Tuesday, July 21, 2020

Binge Food Eating: A Modern competitive sport in the USA

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Nathan’s 4th of July International Hot Dog Eating Contest | Source: Jeff via Flickr

Eating food as a professional sport may seem odd to a lot of people, but many such competitions exist today in the USA. While competitive food eating contests have been around for years, it was only in the late nineties that it got the status of a sport. There is even an organisation named “Major League Eating” headquartered in New York which governs all eating competitions worldwide since its foundation in 1997.

It's not just about the participants. The sport has got its fair share of the audience too, particularly in the US.  Some of the most popular contests include Nathan’s 4th of July International Hot Dog Eating Contest, the Zombie Fest at Long Beach, California, The World Slugburger Eating Championship, in Corinth, Mississippi, The World Famous St. Elmo Shrimp Cocktail Eating Championship, Indianapolis, and many more.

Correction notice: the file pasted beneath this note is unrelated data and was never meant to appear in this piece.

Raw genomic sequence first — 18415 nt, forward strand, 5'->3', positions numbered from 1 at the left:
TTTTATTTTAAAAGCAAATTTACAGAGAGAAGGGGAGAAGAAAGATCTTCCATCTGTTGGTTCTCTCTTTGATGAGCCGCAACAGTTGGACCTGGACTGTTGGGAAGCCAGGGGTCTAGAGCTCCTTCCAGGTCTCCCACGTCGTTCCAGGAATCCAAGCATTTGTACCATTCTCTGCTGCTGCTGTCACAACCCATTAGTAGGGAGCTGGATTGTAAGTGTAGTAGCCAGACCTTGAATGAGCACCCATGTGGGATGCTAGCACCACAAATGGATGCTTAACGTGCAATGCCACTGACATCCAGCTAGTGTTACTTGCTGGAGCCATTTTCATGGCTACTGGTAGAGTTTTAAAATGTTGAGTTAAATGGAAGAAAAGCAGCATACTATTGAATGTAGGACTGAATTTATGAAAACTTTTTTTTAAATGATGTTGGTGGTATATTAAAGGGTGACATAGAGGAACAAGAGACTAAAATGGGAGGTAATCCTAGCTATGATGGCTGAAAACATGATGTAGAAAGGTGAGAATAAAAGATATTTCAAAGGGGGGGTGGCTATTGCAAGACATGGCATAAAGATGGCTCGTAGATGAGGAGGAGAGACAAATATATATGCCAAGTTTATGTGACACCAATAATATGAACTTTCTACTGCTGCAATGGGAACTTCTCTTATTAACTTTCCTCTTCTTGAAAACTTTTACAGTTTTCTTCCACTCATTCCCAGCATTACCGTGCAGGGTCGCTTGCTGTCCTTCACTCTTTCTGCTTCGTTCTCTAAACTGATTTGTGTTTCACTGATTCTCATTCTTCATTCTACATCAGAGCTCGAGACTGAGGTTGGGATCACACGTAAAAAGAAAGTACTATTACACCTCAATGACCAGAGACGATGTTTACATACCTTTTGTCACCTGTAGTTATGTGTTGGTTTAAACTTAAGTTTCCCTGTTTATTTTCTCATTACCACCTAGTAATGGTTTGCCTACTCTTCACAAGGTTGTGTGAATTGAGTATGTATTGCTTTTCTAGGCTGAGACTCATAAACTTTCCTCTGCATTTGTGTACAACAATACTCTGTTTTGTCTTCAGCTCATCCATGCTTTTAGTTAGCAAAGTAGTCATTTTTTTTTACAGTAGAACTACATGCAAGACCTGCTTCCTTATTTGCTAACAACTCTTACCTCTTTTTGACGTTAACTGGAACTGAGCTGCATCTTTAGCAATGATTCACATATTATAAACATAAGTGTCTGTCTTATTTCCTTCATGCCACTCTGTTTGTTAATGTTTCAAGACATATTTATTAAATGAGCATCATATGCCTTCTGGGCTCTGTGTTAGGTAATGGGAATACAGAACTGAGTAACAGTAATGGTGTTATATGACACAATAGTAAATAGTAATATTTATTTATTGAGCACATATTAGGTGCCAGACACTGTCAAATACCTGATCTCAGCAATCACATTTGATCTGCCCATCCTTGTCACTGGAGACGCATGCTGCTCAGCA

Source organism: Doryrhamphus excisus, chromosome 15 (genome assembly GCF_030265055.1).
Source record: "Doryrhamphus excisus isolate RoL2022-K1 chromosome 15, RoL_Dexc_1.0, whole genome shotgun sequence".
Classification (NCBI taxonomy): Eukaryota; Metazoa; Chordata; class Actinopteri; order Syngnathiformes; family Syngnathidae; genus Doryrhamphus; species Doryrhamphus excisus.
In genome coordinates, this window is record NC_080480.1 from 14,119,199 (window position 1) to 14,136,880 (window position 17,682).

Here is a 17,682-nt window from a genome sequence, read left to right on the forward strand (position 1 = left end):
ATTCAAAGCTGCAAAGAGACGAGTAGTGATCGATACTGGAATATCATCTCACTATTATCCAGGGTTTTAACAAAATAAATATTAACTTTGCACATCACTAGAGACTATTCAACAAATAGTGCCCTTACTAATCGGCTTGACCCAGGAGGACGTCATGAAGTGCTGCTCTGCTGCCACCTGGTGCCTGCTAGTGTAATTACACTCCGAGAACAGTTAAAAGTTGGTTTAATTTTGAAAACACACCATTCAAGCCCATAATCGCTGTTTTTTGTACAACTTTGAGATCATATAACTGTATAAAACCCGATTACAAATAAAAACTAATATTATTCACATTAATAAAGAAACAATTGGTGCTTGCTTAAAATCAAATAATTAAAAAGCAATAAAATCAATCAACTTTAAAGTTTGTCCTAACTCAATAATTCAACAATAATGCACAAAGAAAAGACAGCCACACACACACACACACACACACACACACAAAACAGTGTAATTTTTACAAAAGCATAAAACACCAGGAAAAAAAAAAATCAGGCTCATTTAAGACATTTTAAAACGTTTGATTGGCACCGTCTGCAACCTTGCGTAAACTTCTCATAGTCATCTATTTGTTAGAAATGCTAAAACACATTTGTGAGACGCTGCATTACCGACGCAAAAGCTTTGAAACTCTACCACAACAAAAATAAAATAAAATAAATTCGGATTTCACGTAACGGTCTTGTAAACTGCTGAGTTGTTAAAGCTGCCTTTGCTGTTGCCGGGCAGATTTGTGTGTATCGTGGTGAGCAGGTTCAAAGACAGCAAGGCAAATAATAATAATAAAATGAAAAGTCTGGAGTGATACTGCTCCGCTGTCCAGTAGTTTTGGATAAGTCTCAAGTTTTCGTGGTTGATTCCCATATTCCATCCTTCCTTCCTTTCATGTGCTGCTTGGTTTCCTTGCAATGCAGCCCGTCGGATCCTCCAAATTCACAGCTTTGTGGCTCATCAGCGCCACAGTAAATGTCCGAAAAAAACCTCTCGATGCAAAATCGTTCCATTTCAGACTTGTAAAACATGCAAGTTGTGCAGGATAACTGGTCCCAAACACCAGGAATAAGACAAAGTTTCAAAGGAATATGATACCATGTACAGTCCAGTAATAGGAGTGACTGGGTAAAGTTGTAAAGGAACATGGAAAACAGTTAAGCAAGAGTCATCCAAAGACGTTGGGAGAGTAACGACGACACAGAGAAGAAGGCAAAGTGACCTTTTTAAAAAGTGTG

And the insane records that people make at these competitions might just blow your mind away. For instance, Joey Chestnut holds the record for eating 70 hotdogs and buns in 10 mins in 2016 at the Nathan’s Famous Fourth of July International Hot Dog Eating Contest. Matt Stonie holds the record for devouring 43 slug burgers in 10 minutes at The World Slugburger Eating Competition in 2014!  Looks insane? Well, it's just one of those things that make America so great! Or does it?

While competitive eating has truly become a huge affair in the United States, many people are particularly skeptical of the same. Many animal rights groups question the morality of such competitions wherein so many animals are consumed in such a short time. Others have the issue of the sport being offensive to people who cannot afford to have enough food in a day. However, the biggest argument against these eating competitions is how they have become a symbol of freedom. The critics say that freedom from unnecessary regulations makes sense in the context of a free democratic and liberal society, it does not mean that we indulge in a gross display of excessive consumption.